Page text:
Big Lots (NYSE:BIG) is a U.S. off-price retailer that sells everything from food and clothes to furniture and appliances. Specifically, it is a closeout retailer -- it purchases merchandise, at very low prices, directly from vendors that result from production overruns, packaging changes, discontinued products, liquidations, or returns -- and thus is able to offer products at much lower prices than traditional discount retailers like Dollar Tree Stores (DLTR). The company is also able to acquire merchandise from brand name retailers and appeals not only to the lower-class but also price-conscious middle-class consumers.
Big Lots is somewhat shielded from the negative impacts of tough economic times by its position as a niche market retailer for thrift-minded middle-class consumers who put emphasis on quality and value. During economic slowdowns, discount stores like Big Lots typically have an influx of customers looking to save money. Big Lots faces the challenge of maintaining and strengthening the customer base it gained during the recession.
Big Lots is a national retailer of closeout merchandise that results from production overruns, packaging changes, discontinuation of products, liquidations, and returns. The company's business model is organized into two distinct and important steps. The first step is to find and maintain a steady supply of closeout merchandise. Due to the nature of closeout merchandise, BIG has formed important arrangements with top vendors to ensure that its store are stocked with merchandise from all categories. The second step is to price significantly below general and other discount retailers to appeal to value-minded consumers interested in purchasing brand-name merchandise at a large discount.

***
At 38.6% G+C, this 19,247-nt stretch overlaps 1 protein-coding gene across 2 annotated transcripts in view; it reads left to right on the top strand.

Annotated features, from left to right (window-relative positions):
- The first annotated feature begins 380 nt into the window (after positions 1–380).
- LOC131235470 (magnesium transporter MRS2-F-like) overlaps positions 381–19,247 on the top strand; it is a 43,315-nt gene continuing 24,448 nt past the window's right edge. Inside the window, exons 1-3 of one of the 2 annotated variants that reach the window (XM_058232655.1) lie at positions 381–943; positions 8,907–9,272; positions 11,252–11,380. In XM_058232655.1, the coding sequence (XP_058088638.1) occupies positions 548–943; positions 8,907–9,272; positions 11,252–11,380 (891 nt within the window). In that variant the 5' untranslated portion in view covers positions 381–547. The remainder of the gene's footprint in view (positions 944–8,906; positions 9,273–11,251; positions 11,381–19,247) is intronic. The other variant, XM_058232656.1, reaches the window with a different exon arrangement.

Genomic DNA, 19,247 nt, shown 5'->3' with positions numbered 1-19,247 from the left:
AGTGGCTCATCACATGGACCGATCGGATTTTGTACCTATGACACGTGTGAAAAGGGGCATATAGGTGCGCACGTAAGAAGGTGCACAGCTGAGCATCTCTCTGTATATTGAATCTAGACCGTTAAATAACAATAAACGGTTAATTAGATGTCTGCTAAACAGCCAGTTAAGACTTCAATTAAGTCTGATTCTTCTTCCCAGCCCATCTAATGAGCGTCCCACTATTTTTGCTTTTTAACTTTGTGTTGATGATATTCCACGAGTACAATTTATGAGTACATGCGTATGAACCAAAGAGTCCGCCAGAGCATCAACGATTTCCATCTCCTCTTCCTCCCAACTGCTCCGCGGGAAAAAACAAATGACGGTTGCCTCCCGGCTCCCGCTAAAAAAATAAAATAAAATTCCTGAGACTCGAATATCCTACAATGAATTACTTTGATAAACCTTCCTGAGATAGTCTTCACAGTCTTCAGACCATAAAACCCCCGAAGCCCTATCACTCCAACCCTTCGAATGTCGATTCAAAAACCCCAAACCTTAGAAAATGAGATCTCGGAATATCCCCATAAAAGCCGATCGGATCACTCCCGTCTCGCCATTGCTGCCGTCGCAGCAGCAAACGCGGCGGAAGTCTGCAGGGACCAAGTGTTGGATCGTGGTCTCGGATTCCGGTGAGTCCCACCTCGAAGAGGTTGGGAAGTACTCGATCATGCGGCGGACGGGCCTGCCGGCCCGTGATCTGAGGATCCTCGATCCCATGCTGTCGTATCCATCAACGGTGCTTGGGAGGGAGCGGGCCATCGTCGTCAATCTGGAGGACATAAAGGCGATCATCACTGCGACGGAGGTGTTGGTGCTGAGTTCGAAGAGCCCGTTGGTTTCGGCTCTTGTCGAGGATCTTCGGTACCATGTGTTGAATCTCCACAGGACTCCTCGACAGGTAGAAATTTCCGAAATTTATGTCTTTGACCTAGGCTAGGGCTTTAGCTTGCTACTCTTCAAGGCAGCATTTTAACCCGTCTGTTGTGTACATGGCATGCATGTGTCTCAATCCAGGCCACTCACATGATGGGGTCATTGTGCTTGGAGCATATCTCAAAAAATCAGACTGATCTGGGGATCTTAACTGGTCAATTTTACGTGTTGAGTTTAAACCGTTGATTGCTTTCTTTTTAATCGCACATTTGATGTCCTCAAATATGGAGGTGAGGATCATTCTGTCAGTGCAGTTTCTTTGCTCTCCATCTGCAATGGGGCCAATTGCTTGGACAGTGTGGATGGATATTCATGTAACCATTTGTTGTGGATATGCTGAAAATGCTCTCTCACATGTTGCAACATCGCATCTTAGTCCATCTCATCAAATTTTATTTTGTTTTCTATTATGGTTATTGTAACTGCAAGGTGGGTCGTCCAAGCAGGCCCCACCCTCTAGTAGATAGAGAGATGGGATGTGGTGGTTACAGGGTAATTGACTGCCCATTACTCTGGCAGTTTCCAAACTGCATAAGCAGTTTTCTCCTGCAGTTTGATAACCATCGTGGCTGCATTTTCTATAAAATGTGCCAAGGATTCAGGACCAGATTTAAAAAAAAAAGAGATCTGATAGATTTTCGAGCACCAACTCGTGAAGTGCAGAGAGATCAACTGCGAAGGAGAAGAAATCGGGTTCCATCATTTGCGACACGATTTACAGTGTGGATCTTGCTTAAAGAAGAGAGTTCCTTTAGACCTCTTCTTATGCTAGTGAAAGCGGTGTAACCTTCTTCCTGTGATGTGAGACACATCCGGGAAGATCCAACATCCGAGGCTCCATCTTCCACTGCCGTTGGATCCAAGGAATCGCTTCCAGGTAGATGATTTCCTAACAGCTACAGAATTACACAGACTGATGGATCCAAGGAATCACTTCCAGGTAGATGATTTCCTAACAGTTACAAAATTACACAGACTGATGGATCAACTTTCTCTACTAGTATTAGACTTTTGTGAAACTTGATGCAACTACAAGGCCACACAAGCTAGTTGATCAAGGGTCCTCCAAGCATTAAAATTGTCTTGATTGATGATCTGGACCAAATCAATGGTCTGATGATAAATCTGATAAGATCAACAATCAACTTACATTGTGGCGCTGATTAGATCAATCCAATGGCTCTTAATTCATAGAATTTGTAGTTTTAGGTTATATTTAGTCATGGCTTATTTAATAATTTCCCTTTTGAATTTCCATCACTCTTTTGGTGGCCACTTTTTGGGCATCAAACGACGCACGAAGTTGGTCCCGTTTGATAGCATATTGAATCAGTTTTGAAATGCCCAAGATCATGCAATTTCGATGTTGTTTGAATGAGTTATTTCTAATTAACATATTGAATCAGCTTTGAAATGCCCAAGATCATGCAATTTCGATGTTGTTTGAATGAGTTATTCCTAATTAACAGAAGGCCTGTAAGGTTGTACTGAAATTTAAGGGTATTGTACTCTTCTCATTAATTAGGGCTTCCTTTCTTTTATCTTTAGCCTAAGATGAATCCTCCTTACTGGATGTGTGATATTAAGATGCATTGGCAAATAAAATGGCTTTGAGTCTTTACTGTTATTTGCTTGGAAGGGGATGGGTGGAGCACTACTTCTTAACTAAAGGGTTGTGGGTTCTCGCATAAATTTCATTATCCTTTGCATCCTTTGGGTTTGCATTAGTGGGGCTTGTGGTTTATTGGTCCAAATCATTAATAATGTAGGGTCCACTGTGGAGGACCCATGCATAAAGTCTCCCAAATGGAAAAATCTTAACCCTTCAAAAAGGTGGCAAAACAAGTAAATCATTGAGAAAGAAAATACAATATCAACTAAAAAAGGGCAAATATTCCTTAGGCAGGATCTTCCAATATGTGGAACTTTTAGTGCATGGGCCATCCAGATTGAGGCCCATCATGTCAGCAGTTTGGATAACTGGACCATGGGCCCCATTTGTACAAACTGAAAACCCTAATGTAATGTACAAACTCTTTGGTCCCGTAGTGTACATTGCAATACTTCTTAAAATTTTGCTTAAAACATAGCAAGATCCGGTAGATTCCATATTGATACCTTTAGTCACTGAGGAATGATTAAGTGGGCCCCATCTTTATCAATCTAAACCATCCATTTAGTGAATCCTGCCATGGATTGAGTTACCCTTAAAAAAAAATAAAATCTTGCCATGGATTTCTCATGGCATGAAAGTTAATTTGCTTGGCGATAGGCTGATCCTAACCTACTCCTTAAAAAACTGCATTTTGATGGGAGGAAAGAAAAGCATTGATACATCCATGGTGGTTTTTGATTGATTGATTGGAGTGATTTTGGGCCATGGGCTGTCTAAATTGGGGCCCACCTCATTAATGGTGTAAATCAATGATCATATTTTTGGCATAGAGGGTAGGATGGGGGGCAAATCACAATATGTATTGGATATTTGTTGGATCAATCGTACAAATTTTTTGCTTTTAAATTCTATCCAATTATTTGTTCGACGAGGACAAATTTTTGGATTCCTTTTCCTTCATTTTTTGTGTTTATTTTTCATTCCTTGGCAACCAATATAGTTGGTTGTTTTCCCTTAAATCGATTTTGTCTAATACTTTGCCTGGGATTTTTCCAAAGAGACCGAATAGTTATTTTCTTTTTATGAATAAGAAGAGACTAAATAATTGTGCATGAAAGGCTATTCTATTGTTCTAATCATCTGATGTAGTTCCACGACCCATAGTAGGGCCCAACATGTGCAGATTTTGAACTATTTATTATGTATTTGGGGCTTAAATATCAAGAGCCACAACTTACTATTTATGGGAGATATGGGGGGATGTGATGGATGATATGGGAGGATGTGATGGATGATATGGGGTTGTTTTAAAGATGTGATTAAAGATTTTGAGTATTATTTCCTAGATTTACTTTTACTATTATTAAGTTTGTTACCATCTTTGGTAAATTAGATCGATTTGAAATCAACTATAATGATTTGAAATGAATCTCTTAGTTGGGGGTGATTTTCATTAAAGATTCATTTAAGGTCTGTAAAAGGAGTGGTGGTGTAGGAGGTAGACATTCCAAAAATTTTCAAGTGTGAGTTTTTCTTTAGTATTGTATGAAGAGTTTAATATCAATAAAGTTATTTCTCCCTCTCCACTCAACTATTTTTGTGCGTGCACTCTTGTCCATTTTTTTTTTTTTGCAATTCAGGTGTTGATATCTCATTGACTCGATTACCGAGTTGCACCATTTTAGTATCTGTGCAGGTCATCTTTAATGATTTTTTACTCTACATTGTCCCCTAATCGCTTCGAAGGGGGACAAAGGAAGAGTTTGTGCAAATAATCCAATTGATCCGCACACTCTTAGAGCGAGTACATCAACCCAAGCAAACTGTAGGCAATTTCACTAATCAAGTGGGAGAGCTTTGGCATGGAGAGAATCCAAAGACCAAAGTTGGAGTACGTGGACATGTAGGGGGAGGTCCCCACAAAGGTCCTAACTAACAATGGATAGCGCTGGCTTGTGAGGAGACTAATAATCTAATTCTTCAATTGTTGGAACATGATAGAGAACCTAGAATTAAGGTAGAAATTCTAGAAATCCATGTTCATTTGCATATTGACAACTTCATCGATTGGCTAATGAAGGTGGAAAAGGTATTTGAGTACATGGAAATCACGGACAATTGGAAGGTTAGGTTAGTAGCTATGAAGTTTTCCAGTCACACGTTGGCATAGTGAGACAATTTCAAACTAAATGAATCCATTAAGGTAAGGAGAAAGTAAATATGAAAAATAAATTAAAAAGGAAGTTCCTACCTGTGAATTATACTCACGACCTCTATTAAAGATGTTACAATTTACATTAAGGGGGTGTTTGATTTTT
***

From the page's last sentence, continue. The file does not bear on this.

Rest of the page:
Big Lots sells closeout merchandise from different retail categories, including:
During slow economic times, big brand retail stores struggle getting merchandise off store shelves, and many of them are left with excess inventory. Additionally, retailers that go bankrupt, like Circuit City Stores (CCTYQ), Linens n' Things, and KB Toys, enter liquidation during which they are looking to get rid of their merchandise by any means necessary. During the recession, both of these occurrences were highly advantageous for Big Lots because it relies on finding sources of closeout merchandise from brand-name retailers to maintain its store inventory of discounted goods. Furthermore, as general retailers and bankrupt companies were eager to clear out excess merchandise, Big Lots was be able to purchase closeout merchandise at lower prices, reducing cost and increasing profit margins. A strong economy means that retailers will have less trouble getting items off store shelves and fewer of them will go bankrupt. If Big Lots isn't able to provide its customers with quality items at low enough prices, the company's bottom line would be negatively impacted.
Big Lots purchases a quarter of its merchandise directly from foreign vendors (most coming from Chinese vendors). A substantial portion of the merchandise Big Lots purchases domestically are also originally supplied by overseas vendors. As the value of the dollar fluctuates against foreign currencies, especially the Chinese yuan, Big Lots risks decreases in its profit margins, since the cost of acquiring merchandise from overseas vendors will increase if the dollar weakens relative to foreign currencies.
Big Lots is a discount retailer that competes with other stores that have similar business models. Thus, Big Lots faces direct competition from dollar-store chains, such as Family Dollar Stores (FDO) and Dollar Tree Stores, that sell many products are very low prices.
As a discount retailer, Big Lots also faces significant competition from big-box sellers, such as Wal-Mart Stores (WMT) and Target (TGT), whose enormous scale allows each to extract value in their inventory purchases and pass these savings on to consumers. With an average square footage per store of 29,800 sq. ft., Big Lots stores are smaller than Wal-Mart's or Target's, but larger than comparable dollar discount retailers. In some sense, it is more nimble and less concentrated than big-box competitors, but does not necessarily enjoy the same economies of scale (though, as a large closeout discount retailer, it has some).